Friday, May 12, 2023

Neil Briscoe

Following months of Irish Tesla Model S and Model X customers being told that their order would be given a final price once production of the car was taking place, that production will no longer be taking place. According to an official statement by Tesla, the Model S and Model X will no longer be available in right-hand-drive for Ireland nor the UK.

Irish customers who have an unfulfilled order for either of the two largest Tesla models have been given three options by the US-based electric car brand. They can switch their order to a smaller Model 3 or Model Y, and receive a €2,000 credit against the prices of those cars for doing so. Or, they can simply choose to have their deposit refunded, and go and buy a different car from a different brand.

Or, and this is an intriguing option, they can opt to take delivery of a left-hand drive Model S or Model X from existing inventory. All of these models come with UK pricing for the moment, but Tesla is offering customer who are happy to go with left-hand-drive models, the bonus of three years’ unlimited free access to Tesla’s Supercharger fast charging network.

The Model S and Model X versions in inventory do include the three-motor ‘Plaid’ versions, which have 1,020hp and can hit 100km/h from rest in as little as 2.1secs. Some are listed as being available for ‘immediate delivery’, ex-Southampton while others are still coming into stock.

There are limits to these offers, though. According to paperwork shown to, the offer to get the €2,000 off the price of a Model 3 or Model Y will expire on June 30th of this year, as will the offer to get three years free Supercharging on a left-hand drive Model S or Model X.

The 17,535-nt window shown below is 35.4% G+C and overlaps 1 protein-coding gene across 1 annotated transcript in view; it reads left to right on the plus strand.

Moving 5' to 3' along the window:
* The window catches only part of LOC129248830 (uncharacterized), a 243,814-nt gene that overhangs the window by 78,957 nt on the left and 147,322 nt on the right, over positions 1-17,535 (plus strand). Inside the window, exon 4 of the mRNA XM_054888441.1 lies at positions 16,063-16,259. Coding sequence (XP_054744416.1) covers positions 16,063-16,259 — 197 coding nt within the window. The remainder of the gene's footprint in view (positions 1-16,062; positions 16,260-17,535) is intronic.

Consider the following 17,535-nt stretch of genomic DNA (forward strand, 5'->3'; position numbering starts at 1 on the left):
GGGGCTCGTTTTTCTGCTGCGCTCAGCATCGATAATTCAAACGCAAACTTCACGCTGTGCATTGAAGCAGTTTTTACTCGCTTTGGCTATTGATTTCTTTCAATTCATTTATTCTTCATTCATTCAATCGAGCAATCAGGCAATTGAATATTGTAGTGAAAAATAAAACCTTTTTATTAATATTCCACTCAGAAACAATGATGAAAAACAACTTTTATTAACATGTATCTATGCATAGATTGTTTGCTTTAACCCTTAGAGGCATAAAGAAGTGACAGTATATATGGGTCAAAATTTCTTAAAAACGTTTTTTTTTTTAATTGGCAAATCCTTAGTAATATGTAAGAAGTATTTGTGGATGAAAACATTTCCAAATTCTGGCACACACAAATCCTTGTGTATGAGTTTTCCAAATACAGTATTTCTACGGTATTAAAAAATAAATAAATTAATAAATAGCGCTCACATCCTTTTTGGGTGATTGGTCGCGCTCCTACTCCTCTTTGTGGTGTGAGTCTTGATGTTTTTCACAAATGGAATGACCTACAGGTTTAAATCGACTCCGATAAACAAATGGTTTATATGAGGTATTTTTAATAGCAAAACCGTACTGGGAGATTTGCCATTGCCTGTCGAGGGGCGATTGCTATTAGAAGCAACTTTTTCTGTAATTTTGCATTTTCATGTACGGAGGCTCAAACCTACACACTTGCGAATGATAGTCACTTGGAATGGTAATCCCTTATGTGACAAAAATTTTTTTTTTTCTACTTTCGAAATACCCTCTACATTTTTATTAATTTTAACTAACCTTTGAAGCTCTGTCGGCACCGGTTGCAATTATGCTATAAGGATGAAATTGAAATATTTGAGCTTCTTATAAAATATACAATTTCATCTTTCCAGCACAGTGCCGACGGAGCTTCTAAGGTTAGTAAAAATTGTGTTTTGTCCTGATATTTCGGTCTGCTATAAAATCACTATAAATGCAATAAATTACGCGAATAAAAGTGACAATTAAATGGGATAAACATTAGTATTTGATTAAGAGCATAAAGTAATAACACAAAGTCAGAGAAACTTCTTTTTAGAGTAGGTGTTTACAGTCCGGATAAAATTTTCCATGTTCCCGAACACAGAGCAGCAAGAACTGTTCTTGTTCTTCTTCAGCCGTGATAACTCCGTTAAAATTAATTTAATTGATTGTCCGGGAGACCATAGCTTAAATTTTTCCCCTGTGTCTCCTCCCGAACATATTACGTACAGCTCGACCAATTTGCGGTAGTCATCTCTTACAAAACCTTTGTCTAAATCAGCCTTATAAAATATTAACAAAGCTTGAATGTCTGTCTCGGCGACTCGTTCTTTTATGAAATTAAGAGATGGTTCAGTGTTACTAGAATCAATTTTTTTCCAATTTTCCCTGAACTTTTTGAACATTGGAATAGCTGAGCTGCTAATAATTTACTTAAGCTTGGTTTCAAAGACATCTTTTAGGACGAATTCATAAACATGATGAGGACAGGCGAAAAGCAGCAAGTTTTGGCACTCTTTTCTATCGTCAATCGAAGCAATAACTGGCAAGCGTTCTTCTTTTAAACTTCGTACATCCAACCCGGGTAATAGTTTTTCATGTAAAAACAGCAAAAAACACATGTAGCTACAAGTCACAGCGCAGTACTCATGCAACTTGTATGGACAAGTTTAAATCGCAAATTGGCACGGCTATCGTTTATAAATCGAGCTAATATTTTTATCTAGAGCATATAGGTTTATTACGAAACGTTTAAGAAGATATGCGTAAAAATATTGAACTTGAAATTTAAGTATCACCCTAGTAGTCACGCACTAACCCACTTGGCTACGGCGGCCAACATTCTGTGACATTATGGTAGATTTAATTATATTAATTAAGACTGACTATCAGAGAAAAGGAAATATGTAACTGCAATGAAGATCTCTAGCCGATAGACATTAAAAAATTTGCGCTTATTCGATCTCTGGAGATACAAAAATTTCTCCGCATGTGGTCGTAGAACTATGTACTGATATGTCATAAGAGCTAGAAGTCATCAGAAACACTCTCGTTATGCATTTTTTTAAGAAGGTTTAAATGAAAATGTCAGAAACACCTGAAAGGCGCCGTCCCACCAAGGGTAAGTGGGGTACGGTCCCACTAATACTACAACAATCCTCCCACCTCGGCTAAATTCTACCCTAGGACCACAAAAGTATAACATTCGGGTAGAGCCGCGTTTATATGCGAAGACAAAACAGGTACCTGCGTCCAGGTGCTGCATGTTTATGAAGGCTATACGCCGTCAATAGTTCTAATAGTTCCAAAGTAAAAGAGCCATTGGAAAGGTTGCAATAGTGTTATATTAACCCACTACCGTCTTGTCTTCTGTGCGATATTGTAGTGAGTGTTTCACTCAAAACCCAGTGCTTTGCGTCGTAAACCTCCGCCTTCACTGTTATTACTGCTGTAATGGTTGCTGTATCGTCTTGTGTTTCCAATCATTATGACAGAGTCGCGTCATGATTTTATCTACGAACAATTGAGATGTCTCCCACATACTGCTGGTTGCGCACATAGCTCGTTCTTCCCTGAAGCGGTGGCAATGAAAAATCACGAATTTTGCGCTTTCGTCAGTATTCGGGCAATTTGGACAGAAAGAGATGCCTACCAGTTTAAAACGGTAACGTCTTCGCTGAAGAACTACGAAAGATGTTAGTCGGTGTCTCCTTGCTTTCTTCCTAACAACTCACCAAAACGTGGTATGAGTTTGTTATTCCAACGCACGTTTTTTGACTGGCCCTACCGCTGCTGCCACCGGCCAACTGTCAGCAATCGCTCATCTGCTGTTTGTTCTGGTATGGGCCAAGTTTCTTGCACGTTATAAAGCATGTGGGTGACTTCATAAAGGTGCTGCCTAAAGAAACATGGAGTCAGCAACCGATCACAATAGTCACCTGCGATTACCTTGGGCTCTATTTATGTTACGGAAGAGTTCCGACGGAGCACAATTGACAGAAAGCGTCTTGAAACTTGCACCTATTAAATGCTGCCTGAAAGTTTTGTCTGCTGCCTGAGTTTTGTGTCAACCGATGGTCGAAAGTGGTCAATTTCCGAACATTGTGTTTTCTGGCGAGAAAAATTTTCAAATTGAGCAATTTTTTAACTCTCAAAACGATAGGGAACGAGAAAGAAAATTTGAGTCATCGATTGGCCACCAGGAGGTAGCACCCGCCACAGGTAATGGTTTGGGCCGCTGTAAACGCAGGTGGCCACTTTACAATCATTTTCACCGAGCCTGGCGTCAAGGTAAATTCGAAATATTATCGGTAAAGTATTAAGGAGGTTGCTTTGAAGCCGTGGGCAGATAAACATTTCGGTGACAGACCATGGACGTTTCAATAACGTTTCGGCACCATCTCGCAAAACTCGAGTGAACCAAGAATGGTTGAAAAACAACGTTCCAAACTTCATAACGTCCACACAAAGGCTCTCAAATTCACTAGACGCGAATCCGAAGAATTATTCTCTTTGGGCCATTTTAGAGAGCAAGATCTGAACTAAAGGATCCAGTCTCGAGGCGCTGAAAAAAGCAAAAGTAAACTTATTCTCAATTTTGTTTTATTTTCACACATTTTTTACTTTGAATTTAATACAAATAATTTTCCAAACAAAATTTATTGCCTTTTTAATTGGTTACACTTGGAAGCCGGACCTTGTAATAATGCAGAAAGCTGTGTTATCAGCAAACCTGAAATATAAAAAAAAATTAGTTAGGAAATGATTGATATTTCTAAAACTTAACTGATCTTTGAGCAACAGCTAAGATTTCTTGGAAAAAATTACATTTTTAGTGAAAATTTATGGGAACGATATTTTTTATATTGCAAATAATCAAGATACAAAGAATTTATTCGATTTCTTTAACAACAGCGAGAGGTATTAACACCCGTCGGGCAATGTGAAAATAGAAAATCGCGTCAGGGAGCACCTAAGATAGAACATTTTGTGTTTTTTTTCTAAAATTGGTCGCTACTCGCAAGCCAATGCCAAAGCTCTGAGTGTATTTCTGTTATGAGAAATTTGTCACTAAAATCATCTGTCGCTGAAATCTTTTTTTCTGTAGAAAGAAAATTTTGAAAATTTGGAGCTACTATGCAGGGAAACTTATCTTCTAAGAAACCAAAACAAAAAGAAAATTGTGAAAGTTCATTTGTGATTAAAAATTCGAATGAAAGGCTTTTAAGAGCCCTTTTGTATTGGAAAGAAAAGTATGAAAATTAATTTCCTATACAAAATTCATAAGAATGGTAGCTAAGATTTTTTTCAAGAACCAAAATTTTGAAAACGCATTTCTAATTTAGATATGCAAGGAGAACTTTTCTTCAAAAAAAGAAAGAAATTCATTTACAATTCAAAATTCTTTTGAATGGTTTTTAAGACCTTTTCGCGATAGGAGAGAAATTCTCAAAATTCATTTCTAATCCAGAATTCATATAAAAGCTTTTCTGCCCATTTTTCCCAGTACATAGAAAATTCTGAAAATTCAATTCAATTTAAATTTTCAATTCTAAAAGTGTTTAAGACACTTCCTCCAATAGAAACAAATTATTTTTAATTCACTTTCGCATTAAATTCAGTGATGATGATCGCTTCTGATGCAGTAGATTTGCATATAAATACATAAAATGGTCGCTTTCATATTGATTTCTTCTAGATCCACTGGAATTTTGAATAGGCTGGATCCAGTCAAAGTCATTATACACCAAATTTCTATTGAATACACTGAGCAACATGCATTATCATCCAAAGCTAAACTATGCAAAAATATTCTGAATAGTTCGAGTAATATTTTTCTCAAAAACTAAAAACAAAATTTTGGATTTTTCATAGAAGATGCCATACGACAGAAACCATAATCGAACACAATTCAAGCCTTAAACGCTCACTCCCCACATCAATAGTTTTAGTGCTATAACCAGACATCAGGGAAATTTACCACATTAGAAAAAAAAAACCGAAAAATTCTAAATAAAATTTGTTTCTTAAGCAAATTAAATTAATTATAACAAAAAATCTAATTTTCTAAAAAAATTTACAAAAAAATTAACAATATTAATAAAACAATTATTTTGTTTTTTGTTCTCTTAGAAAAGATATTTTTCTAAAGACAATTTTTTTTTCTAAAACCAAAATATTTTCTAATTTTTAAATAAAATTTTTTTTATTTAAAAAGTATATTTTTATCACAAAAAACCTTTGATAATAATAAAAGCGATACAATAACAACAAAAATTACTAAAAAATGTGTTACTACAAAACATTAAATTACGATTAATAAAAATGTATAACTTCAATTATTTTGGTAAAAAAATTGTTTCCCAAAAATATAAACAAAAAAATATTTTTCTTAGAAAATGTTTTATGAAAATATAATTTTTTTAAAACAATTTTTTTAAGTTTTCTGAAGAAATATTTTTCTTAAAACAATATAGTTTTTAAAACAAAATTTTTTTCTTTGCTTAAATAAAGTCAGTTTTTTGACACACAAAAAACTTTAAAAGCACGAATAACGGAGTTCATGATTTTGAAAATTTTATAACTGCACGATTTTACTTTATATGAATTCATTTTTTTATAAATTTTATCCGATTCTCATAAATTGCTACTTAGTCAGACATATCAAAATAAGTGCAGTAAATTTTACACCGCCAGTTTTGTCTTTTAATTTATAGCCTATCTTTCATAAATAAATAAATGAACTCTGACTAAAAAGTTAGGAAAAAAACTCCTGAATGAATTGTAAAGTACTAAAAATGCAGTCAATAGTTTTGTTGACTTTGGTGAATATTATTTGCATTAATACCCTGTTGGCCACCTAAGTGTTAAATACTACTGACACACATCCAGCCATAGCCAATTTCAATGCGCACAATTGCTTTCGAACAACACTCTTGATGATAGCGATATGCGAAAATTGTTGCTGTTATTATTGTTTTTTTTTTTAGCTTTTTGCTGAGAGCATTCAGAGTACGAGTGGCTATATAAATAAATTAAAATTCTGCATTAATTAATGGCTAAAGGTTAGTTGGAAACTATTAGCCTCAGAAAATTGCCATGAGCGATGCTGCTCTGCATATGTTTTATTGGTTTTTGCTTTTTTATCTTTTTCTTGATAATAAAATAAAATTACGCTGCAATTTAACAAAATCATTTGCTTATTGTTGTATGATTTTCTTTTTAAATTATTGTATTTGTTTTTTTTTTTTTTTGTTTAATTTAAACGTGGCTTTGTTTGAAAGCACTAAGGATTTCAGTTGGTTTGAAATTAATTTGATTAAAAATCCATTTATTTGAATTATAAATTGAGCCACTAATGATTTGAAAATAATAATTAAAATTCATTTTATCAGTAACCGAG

New generations

What’s not clear is whether this is a permanent move. Both the Model S and Model X are the oldest designs in Tesla’s lineup, and while both were given a significant interior overhaul in the past two years, it’s been clear that they have needed new-generation models to compete with increasingly talented rivals from Mercedes, BMW, and Audi not to mention the encroaching Chinese brands.

So far, there has not been any sign of second-generation versions of either car, and Tesla insiders have said that the dropping of right-hand drive models is to allow for speedier building of existing S and X orders, to focus more heavily on the quality of those cars (which has often been criticised), and to allow engineers to work on other vehicle programmes — the much-delayed Cypertruck pickup and the putative compact Tesla Model 2 among them.

The ending of right-hand-drive production for the Model S and Model X will leave some Tesla customers in a quandary — those who don’t fancy a left-hand-drive version anyway. The Model 3 has both high performance and long range on its side, but it doesn’t have the space or luxury of the Model S, nor the ultra-high performance Plaid version. Likewise the Model Y doesn’t have the cabin room of the Model X, nor — crucially — does it have the option of a seven-seat layout in Europe. There is a seven-seat version of the Model Y available in the US market, but so far it has not been okayed for European sale.

Will that now change? And more importantly, does this mean that the next-generations of Model S and Model X will continue to be only for left-hand-drive markets? Have Ireland and the UK essentially been abandoned by Tesla, except for its most compact models?

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